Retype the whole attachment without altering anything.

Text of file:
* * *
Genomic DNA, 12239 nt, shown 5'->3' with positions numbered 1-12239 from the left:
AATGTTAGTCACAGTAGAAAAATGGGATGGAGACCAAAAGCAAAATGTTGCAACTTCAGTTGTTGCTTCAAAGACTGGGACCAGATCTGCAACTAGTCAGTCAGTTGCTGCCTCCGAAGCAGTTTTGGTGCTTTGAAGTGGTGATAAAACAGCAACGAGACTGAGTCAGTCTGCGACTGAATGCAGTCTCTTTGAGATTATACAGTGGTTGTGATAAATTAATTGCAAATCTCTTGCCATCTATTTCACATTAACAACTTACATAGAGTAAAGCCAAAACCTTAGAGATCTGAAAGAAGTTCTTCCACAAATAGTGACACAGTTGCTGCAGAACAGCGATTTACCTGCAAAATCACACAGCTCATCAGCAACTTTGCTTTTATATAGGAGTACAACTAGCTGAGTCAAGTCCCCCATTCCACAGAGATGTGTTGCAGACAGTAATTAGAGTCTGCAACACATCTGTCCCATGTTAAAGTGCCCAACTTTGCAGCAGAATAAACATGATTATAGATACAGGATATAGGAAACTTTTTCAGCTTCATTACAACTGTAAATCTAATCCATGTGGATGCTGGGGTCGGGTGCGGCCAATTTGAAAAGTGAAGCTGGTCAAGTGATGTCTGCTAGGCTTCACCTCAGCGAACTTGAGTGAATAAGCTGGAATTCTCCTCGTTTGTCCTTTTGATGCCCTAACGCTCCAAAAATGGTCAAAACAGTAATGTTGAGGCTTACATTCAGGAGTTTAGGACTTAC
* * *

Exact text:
Genomic DNA, 12239 nt, shown 5'->3' with positions numbered 1-12239 from the left:
AATGTTAGTCACAGTAGAAAAATGGGATGGAGACCAAAAGCAAAATGTTGCAACTTCAGTTGTTGCTTCAAAGACTGGGACCAGATCTGCAACTAGTCAGTCAGTTGCTGCCTCCGAAGCAGTTTTGGTGCTTTGAAGTGGTGATAAAACAGCAACGAGACTGAGTCAGTCTGCGACTGAATGCAGTCTCTTTGAGATTATACAGTGGTTGTGATAAATTAATTGCAAATCTCTTGCCATCTATTTCACATTAACAACTTACATAGAGTAAAGCCAAAACCTTAGAGATCTGAAAGAAGTTCTTCCACAAATAGTGACACAGTTGCTGCAGAACAGCGATTTACCTGCAAAATCACACAGCTCATCAGCAACTTTGCTTTTATATAGGAGTACAACTAGCTGAGTCAAGTCCCCCATTCCACAGAGATGTGTTGCAGACAGTAATTAGAGTCTGCAACACATCTGTCCCATGTTAAAGTGCCCAACTTTGCAGCAGAATAAACATGATTATAGATACAGGATATAGGAAACTTTTTCAGCTTCATTACAACTGTAAATCTAATCCATGTGGATGCTGGGGTCGGGTGCGGCCAATTTGAAAAGTGAAGCTGGTCAAGTGATGTCTGCTAGGCTTCACCTCAGCGAACTTGAGTGAATAAGCTGGAATTCTCCTCGTTTGTCCTTTTGATGCCCTAACGCTCCAAAAATGGTCAAAACAGTAATGTTGAGGCTTACATTCAGGAGTTTAGGACTTAC